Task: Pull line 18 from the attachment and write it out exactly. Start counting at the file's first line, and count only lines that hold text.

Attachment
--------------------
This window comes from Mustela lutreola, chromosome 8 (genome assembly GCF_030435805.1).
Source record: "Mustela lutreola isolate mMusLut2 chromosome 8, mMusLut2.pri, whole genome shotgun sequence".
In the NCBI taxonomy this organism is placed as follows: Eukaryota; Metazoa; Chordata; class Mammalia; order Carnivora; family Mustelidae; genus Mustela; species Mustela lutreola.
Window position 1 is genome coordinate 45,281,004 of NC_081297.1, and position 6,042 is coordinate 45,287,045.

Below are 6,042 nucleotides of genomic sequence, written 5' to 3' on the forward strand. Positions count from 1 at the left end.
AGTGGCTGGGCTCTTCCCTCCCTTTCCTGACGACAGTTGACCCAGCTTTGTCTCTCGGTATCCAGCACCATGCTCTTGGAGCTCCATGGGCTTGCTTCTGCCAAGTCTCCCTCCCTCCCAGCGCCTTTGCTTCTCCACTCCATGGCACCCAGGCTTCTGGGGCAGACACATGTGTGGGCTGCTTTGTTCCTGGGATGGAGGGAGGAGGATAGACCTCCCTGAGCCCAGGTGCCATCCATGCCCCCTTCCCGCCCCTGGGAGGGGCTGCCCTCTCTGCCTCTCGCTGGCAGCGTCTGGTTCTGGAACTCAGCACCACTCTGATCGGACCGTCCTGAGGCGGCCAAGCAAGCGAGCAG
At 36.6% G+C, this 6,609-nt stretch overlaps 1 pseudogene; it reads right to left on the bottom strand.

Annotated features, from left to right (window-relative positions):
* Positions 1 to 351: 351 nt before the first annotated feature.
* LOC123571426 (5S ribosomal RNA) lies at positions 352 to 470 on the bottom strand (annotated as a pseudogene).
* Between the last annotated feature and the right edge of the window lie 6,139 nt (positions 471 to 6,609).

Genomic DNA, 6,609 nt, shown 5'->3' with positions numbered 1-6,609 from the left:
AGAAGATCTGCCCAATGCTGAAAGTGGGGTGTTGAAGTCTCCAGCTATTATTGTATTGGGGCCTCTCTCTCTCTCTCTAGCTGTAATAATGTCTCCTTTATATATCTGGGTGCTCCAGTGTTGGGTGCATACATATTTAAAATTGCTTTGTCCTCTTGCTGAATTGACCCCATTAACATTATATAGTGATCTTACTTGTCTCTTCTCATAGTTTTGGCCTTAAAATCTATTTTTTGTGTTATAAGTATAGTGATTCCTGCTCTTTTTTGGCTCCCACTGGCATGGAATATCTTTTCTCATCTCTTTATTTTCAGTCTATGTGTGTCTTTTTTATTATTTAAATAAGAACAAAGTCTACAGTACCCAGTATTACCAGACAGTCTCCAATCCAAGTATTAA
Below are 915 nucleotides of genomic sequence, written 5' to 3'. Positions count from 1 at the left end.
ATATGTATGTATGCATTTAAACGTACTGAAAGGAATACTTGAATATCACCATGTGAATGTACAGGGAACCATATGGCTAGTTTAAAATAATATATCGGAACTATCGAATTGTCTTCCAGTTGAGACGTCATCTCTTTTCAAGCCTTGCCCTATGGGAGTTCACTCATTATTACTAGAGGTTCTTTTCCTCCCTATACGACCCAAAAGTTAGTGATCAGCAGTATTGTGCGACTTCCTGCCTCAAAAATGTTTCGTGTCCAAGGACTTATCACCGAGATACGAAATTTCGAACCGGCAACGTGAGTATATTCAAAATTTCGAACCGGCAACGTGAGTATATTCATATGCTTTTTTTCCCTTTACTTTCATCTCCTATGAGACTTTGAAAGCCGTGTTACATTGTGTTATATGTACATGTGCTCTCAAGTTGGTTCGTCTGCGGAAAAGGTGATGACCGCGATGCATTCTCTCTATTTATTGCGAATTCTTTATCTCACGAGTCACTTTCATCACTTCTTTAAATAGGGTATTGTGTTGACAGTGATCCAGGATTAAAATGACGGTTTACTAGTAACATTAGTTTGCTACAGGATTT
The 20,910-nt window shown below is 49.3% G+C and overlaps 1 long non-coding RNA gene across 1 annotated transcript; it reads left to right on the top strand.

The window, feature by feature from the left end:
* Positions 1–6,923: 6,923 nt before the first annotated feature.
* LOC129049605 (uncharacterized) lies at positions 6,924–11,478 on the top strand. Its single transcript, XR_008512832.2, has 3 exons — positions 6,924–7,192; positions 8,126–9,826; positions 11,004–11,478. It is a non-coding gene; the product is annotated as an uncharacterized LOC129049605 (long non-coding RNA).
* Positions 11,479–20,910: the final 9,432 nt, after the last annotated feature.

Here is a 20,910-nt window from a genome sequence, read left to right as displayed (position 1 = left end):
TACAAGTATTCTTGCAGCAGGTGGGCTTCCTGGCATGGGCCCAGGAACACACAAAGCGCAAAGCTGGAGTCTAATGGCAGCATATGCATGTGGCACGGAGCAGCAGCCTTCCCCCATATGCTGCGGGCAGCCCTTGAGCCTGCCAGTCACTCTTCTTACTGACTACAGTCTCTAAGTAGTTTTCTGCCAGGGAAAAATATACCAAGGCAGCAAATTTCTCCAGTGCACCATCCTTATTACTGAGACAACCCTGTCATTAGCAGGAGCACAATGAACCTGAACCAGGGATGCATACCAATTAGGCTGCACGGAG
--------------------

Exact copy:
* Positions 1–6,923: 6,923 nt before the first annotated feature.